I got a text earlier this week from my buddy saying he wasn’t sure what happened the past two years, but he couldn’t get under 8-minute splits for the life of him.
J and I have been friends since we were 10 years old and were cross-country co-captions our senior year at Marlborough High. Since I got back into running six years ago, we’ve run a handful of half marathons together, and he’ll be joining me on May 22 at the Steel Rail Half Marathon.
J got me pretty good on the South Shore and on his home turf at Hampton Beach, before I took the belt back up in Portland, Maine the summer before COVID-19. We haven’t really run together since, and when we went bowling with some friends in Lowell the night before Hoosac Valley’s state title game, we lamented our lack of training over a tower of Harpoon IPA.
His text hit me two ways.
First off, I just thought, ‘yeah, no kidding.’ Given my goal of beating my PR of 1 hour, 44 minutes, 51 seconds, I thought back to when that race occurred.
In the spring of 2016, here are some of the things I didn’t have that now, gratefully, take up space and time in my life: A wife, a child, a dog, a mortgage, a management position at The Eagle, and yes, the knowledge, experience and fear of a global virus. I ran that Steel Rail in Wal-Mart Asics, snowboard socks and, gulp, wired ear buds.
So, I’m going to cut J and myself some slack that we’re not quite cracking the pace we want just yet. Life has happened and we’re not in our 20s anymore.
That said, there are things we have at our fingertips now that we didn’t then, and that technology, knowledge and experience is what I’m going to be leaning on over the next 50 days.
About a month ago — it could've been longer, time hasn't really made sense since I got home from the office on St. Patrick's Day 2020 — my wife bought a small, wooden toddler balance board online.
Six years ago, I think I remember copying down a Hal Higdon training calendar from the internet and just pounding pavement with my head down and little regard for anything else. In 2022, I’ve got the experience of a great many more races of varying lengths, better equipment and recovery experience and just more knowledge of my body and what it is and isn’t capable of at certain points.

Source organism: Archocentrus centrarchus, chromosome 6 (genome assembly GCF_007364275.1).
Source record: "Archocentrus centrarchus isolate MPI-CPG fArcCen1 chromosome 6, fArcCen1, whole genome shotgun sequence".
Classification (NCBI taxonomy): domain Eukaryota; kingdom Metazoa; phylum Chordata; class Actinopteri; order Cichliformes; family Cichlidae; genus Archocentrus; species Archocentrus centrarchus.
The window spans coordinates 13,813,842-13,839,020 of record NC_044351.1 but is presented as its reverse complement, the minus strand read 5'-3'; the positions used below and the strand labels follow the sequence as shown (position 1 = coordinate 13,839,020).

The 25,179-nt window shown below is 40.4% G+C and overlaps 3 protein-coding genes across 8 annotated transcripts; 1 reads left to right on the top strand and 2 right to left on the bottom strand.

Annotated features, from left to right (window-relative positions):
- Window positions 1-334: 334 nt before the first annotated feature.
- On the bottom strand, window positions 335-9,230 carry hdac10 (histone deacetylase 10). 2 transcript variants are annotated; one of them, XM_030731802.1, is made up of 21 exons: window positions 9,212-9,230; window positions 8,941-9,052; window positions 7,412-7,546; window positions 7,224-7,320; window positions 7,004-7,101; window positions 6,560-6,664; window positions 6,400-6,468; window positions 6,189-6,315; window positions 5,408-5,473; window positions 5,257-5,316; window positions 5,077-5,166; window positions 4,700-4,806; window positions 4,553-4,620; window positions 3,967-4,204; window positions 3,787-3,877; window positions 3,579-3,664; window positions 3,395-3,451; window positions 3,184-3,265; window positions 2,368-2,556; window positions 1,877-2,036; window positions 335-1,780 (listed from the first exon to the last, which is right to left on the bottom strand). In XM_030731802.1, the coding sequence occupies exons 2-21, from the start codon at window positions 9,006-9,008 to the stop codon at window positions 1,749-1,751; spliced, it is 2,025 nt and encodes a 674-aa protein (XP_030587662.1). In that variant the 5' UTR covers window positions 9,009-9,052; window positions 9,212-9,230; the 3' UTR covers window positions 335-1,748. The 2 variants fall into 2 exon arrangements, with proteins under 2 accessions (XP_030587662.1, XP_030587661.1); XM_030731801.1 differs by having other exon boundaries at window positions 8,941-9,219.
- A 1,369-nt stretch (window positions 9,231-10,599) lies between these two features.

Which led me to my other thought upon receiving that text on Monday afternoon. With more than six weeks to go before the Steel Rail, I’m just not concerning myself with speed right now. I’m carrying more weight than I want to be come late May, so I’m focused on the things I’ve talked about the past two weeks — finding a balance between dad life and training, and maintaining momentum and motivation — and shedding some of those pounds. That should alleviate some of the stress my knees have been feeling, and make it a lot easier to build up speed as race day gets closer.
Of course, this was only accentuated by me receiving the text while coming down from a bachelor party weekend in the woods of New York State, where nutrition and training was limited to a whole bunch of meat and a few rounds of backyard bocce ball. To say nothing of the whiskey and cigar I tried to shake off when I beat the family home on Sunday afternoon and logged 3 particularly painful miles around Silver Lake.
We had this great British professor back in high school who taught physics, Mr. Clements. He…
Knowledge and commiseration of J’s struggles helped motivate me to get out for 5 miles Monday night and for some hills on Tuesday as the early-week weather cooperated. On Wednesday, the rain held off and I strode through Springside Park, treading trails for the first time this year. And here I am, just back from 4 1/2 miles around some plaza parking lots — maybe doing some eye-spy to try and find Berkshire Running Center’s future digs — to cap my first 20-mile week in I’m-not-sure-how-long.
At the bachelor party, as it tends to happen at every bachelor party I imagine, the conversation topic drifted to the Rocky films.
In 2006’s Rocky Balboa, his trainer Duke has this quote: “To beat this guy, you need speed. You don’t have it... So what we’ll be calling on is good, old-fashioned blunt force trauma... punches that will have to hurt so much they’ll rattle his ancestors. ... Yeah, let’s start building some hurtin’ bombs.”
So, that’s what I’ll be yelling at my calves for the next week.